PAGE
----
Birth Parent Fantasies

By Fran Eisenman (published by

In order to grapple with the idea of a birth parent, your grade-schooler may be concocting wild fantasies.

Over the years, 7-year-old Amy and her mom have had several “birth mother” talks. As a small child, Amy wondered aloud about what her birth mother looked like, whether she would come to visit, and how big her belly was when Amy was in it.

But now that Amy has school friends, she understands that not all children were adopted. This realization has led her to think more about her birth mother and, often, to miss the woman she never knew.

Demystifying Mom

Though adoptive parents sometimes feel threatened by talk of a birth parent, it’s important to keep the discussion open. Children who can talk to their parents about their thoughts, fantasies and feelings have a better chance of forming a realistic impression of their birth parents.

They can bounce their ideas and questions off a trusted adult and, in return, receive age-appropriate responses. But what about kids who do not or cannot talk to a parent about their birth families? What if they perceive sadness or anger whenever they bring up the subject? These kids will sometimes spin fantasies, without the reality check a grown-up can provide.

Adopted children will often grieve for their birth parents or for the lost opportunity to have known them. If left alone with their thoughts, they may fabricate a naïve and unrealistic perspective.

Uneducated in the legalities of adoption, they may hope for their birth parents’ return or fantasize about going to live with them in a home without chores, homework, or annoying younger siblings. Some children who are not sufficiently assured of their value or place in the family may fear being returned to the birth parent involuntarily, as punishment or out of indifference.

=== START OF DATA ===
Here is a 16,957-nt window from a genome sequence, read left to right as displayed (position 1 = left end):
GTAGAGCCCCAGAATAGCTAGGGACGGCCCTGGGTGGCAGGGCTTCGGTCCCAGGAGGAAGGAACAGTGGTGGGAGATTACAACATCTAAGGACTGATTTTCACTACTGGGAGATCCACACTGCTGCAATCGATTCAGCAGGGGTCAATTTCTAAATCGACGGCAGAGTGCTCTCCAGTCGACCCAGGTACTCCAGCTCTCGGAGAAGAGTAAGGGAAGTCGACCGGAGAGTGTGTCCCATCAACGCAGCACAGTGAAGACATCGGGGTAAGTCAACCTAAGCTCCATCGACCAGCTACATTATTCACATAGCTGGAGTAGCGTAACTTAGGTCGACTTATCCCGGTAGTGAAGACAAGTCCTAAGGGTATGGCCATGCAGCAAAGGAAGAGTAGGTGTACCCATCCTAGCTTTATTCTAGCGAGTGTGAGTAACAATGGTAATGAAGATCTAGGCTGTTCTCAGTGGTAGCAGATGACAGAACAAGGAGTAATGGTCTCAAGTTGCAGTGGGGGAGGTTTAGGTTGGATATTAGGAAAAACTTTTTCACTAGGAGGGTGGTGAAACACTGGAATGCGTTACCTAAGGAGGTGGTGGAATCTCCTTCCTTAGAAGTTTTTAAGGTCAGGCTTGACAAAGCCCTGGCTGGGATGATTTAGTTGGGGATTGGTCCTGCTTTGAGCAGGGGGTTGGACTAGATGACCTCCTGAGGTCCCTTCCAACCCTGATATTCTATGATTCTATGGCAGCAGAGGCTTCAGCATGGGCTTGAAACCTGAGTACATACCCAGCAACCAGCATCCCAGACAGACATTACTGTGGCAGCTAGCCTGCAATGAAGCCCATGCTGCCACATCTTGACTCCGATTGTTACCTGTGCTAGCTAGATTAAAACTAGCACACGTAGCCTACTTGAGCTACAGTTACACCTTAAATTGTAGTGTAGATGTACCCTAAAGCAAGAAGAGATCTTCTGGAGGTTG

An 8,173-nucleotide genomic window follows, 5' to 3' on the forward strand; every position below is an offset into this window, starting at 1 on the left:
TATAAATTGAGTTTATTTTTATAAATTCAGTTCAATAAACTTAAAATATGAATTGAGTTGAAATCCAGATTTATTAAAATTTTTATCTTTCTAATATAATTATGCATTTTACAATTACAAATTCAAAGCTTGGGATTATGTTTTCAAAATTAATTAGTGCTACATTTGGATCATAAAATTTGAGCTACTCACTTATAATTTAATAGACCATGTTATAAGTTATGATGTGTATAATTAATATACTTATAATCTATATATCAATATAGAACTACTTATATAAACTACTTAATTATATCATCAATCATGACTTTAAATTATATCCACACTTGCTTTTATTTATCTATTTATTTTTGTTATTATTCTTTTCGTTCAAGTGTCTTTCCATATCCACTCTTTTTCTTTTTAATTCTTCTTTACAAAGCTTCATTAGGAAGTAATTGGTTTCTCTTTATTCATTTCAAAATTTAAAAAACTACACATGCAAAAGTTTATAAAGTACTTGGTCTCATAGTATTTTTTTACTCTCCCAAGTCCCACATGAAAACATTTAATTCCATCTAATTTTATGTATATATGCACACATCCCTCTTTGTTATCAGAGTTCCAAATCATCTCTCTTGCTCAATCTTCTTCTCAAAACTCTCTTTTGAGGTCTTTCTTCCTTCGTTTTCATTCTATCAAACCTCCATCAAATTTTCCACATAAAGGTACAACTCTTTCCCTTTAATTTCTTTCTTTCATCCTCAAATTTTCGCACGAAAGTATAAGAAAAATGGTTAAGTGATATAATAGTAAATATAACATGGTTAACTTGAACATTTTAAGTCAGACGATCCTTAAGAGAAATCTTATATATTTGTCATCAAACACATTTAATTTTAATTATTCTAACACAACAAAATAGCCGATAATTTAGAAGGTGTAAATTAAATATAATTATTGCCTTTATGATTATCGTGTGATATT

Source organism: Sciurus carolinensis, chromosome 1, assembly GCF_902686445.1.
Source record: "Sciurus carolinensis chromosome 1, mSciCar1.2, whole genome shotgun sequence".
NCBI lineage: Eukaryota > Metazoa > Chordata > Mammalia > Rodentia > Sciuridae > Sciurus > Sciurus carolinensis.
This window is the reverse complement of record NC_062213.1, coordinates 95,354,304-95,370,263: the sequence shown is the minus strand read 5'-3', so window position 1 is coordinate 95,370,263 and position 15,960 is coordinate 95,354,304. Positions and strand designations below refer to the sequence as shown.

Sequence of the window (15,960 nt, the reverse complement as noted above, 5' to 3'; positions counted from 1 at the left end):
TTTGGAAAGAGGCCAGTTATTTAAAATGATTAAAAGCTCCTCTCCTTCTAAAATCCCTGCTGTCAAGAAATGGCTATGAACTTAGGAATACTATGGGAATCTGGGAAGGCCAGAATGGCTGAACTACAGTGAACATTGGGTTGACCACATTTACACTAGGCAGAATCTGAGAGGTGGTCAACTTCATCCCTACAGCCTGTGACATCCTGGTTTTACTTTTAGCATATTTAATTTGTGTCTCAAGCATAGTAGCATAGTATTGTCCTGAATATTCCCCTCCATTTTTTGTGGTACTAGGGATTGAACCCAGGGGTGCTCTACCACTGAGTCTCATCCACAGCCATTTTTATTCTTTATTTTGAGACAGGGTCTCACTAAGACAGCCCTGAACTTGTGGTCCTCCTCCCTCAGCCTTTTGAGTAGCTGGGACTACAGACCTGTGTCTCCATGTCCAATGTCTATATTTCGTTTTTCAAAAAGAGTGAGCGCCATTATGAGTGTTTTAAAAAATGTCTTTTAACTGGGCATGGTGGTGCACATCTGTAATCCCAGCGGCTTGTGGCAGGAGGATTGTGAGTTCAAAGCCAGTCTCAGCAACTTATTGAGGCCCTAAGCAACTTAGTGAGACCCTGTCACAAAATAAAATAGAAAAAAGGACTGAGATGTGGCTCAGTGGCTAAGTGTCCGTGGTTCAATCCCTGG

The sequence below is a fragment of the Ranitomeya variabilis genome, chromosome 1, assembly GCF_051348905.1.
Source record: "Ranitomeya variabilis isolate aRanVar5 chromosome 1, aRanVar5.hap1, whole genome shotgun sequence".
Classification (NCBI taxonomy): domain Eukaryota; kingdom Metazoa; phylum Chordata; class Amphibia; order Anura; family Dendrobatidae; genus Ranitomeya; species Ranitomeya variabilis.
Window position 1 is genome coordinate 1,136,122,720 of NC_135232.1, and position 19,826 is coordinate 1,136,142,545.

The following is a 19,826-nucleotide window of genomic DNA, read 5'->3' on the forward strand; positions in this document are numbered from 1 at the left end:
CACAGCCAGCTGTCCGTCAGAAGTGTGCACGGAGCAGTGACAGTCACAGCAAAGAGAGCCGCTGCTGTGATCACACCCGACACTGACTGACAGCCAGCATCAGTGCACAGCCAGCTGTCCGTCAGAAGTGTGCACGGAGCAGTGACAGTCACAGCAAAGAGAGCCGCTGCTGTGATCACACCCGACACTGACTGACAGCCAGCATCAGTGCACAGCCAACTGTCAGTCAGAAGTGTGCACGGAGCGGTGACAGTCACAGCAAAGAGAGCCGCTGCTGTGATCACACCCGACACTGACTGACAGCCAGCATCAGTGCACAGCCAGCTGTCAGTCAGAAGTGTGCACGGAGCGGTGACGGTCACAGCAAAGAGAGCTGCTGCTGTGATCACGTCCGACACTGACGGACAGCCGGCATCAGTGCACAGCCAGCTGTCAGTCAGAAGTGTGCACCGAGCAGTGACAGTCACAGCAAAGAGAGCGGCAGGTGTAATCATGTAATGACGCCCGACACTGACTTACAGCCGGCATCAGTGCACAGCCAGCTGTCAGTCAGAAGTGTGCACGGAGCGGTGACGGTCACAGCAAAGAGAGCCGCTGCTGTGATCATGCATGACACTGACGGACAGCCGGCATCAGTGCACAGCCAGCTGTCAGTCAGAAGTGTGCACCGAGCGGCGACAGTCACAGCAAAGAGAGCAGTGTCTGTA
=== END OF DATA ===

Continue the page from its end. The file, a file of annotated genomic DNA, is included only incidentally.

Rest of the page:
School-age children who are asked how often they think of their birth parents sometimes answer, “Every day,” “Whenever I am alone,” or “When I go to bed.” These responses demonstrate normal thought processes. Children in this age group are anxious to talk about their thoughts and to have help exploring their ideas.

The best help is from a parent who does not feel threatened by the mention of a birth parent, so be open to talking. As a backup, another close adult or a professional counselor well-versed in adoption issues can be a vital resource.

Speaking of Birth Parents

How do you broach the subject and encourage your child to keep talking?

  • Casually mention your child’s birth parents from time to time early in her life, preferably soon after she joins your family, regardless of her age. Smile. Your child will catch your emotional tone even if she doesn’t understand all the words.
  • Let your child know that you will not be upset by birth parent talk. Your child’s interest in her birth parents is not a threat to you. Keep your tone neutral and your facial expression calm and welcoming. Practice your reaction in a mirror if you have initial discomfort.
  • Encourage your child to keep talking whenever he brings up the topic: “What do you think?” “How does that make you feel?” “You sound sad (or angry).”
  • Accept your child’s feelings as valid. Don’t try to talk her out of feeling sad or hurt. This will shut down the conversation and force your child to deal with her feelings alone. Accept the fact that there are some things parents can’t fix — just be there.

(Reprinted with permission of

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